Animal robots have become effective tools in the study of animal communication. For several years, Alma College biologist Dave Clark has used realistic-looking robots in his research on the Galapagos lava lizard, a small ground lizard unique to the islands.
Until now, the robots were programmed to act in a predetermined fashion unaffected by the response of a real lizard. In his newest study, Clark and his students successfully employed an interactive robot that responds to the immediate actions of a live lizard.
“Our research confirms that scientists can use robotic stimuli to interact with these animals, to communicate with them and even manipulate their behavior, which in turn furthers our understanding of how lava lizards respond to each other in their natural habitat,” says Clark.
An example of lava lizard behavior is observed in male contests for access to reproductive females. In these confrontations, the males assess each other while avoiding dangerous fighting that can lead to injury. The males perform head-bobbing displays where the lizards respond to each other in reciprocal fashion.
Dynamic Back-and-Forth Encounters
“In our study we used a realistic lizard robot as a stand-in for a contestant in a simulated encounter,” says Clark, who conducted his study in natural habitat on the Galapagos Islands. “The robot responded to the live lizard depending on what the live lizard was doing. There was a dynamic back-and-forth.”
Clark observed how the lizard reacted if the robot immediately responded or delayed responded to a head bob by the real lizard.
“We found that an immediate response by the robot stimulated the lizard to display significantly more often than when the robot’s response was delayed by 30 seconds,” he says.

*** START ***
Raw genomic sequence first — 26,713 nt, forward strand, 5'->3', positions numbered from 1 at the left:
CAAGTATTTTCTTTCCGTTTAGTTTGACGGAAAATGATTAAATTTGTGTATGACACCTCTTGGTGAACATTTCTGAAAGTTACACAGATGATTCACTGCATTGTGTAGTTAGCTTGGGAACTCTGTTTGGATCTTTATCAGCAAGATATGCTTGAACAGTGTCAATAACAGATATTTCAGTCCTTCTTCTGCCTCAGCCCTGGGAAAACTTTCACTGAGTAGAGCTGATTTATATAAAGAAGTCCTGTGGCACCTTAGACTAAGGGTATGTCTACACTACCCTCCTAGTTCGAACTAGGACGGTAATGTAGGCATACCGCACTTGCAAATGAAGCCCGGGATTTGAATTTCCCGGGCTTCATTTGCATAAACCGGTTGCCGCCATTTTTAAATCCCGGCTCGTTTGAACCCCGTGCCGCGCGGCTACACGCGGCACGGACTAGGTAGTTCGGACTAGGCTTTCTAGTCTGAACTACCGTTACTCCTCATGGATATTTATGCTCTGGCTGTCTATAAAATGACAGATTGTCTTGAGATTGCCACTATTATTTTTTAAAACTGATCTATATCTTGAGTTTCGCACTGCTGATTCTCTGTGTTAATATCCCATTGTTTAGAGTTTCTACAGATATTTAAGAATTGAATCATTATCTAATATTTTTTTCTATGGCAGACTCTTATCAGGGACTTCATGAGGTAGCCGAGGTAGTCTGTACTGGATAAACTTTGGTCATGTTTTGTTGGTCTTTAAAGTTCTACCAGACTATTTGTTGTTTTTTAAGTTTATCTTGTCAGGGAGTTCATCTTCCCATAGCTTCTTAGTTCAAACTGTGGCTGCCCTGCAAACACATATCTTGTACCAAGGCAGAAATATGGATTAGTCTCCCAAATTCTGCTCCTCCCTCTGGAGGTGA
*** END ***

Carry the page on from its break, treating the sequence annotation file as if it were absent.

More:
“If the robot’s response was immediate, the live lizard would escalate its response — as the lizard responds, the robot responds — a feedback loop. If the response was delayed by 30 seconds, the live lizard slowly decreased its response time. The lizard didn’t see a delayed response as a real threat.”
First Interactive Robot Playback
The interactions were recorded by video using two cameras — one focusing on the robot lizard, the other on the live lizard — for analysis.
The adult male-sized robot bodies were hand-carved from wood and secured with eyelets to a pushrod and servomotor that controlled the robot displays. Latex limbs and tail were glued to the wooden body, which was covered with a high-resolution photo, scaled to life-sized proportions, of an adult male. The robots are connected to a computer that controls the actions of the robot.
Recent graduate Michaela Austin and senior Isabella Centurione assisted Clark with his research. Austin traveled to the Galapagos Islands with the research team and helped run the field experiments. Centurione was responsible for scoring and analyzing the videos.
Clark’s research has been accepted for publication in the scientific journal Behavioral Ecology and Sociobiology. Read more.
“To our knowledge this is the first interactive robot ‘playback’ experiment with lizards,” says Clark, the Charles A. Dana Professor of Biology. “Future research will further explore the ‘rules’ underlying display behavior in lizard contests.”